< Back to List

Wendy Brusick

The Moth Harpists of Trinidad, 2021, Gouache on Arches Paper, Courtesy of the Artist.

Visit Wendy Brusick’s website
Facebook: @Wendy Brusick Creative
Instagram: @wendybrusick


Hear from the Artist



My name is Wendy Brusick and the work I am exhibiting in the Newport Biennial is called The Moth Harpists of Trinidad.

The medium is gouache paint on Bristol paper. For those of you who might not be familiar with gouache, it’s an opaque watercolor paint. To render something on paper, I lay down blocks of color that dry in layers working from dark to light. I crosshatch on top with tiny strokes, a little like embroidery, building up the color and highlights. A large painting like this takes me well over 100 hours to complete. Some people wonder how I made the white strings on the harps. I used a permanent opaque white ink pen with a propped up straight edge as my guide. Working from left to right, I held my breath drawing each line.

My paintings are realist but not illustrative. In fact, it’s the other way around. The images in my paintings often serve as cues for writing fiction, another avenue of expression for me. I don’t think of my paintings as surreal either. I enjoy works by René Magritte, Paul Delvaux, and Salvator Dalí, but that chapter in art history came before my time. I’d like to think I’m in good company with painters who simply march to their own drummers. Out of the box artists like Hieronymus Bosch, Remedios Varo, and Peter Paone. I admire their unique visual expression using highly personal symbolism, and their myopic attention to detail. We are all storytellers, presenting curious and sometimes baffling narratives that encourage contemplation and alternative interpretation.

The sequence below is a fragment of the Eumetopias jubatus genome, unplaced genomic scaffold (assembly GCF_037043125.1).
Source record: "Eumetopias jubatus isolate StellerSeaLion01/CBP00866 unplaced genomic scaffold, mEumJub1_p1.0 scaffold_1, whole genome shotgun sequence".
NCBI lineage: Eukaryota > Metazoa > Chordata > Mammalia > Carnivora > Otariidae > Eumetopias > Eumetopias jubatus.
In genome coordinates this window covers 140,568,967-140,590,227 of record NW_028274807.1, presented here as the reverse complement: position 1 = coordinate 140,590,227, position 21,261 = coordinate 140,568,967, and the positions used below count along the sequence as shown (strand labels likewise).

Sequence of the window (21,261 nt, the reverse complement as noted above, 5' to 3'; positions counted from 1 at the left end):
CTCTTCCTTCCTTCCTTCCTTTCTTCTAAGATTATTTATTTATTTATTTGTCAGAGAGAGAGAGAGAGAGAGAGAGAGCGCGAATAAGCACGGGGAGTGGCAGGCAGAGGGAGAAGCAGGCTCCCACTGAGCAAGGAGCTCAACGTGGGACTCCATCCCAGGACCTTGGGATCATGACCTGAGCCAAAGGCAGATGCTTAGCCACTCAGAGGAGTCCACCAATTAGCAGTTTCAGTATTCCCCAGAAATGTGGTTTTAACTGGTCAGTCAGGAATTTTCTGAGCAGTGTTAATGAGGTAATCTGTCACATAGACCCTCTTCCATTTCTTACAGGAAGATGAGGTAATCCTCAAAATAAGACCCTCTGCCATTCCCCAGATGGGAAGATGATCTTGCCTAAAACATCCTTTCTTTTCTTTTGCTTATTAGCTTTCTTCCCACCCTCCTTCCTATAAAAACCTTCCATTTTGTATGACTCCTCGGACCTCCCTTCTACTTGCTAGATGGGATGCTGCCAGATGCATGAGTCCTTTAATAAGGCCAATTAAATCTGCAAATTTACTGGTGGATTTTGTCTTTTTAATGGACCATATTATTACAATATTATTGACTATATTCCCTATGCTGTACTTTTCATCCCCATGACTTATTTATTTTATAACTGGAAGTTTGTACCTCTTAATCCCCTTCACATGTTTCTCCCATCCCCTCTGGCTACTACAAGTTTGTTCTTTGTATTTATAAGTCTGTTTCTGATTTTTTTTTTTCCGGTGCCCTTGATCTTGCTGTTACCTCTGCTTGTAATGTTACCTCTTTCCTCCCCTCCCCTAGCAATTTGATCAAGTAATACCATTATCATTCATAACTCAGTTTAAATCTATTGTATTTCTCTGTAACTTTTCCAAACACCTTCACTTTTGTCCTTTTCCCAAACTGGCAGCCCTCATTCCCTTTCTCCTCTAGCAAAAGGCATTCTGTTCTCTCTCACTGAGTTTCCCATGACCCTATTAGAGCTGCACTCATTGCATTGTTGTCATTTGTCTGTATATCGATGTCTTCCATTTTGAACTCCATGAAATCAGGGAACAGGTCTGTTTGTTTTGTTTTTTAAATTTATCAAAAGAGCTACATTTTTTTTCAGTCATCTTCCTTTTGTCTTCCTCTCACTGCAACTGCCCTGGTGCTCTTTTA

The Moth Harpists of Trinidad was inspired on a road trip in northern California. When I stopped along a coastline forest shrouded in fog to take photographs, it seemed as if I had stepped into some mystical, other worldly place. My imagination ran wild. Anything could happen in that private space with its boundaries obscured by white mist. The disembodied sound of the ocean beating a steady rhythm triggered a fantasy of enchanted music. Who were the players?

Back in the studio I combined a 1950’s photo reference of women harpists with the heads of moths to create musicians who might belong in that forest. Why moths? The gentle, cascading sound of the harp suggested these graceful, winged insects. Harbingers of the mysterious night, they flutter out of nowhere drawn to a light. Their powdery wings reminded me of the delicate fabric of the harpists’ formal gowns. The singing child materialized later, a character expressing the forlorn feeling of that world.

Thank you for looking and listening.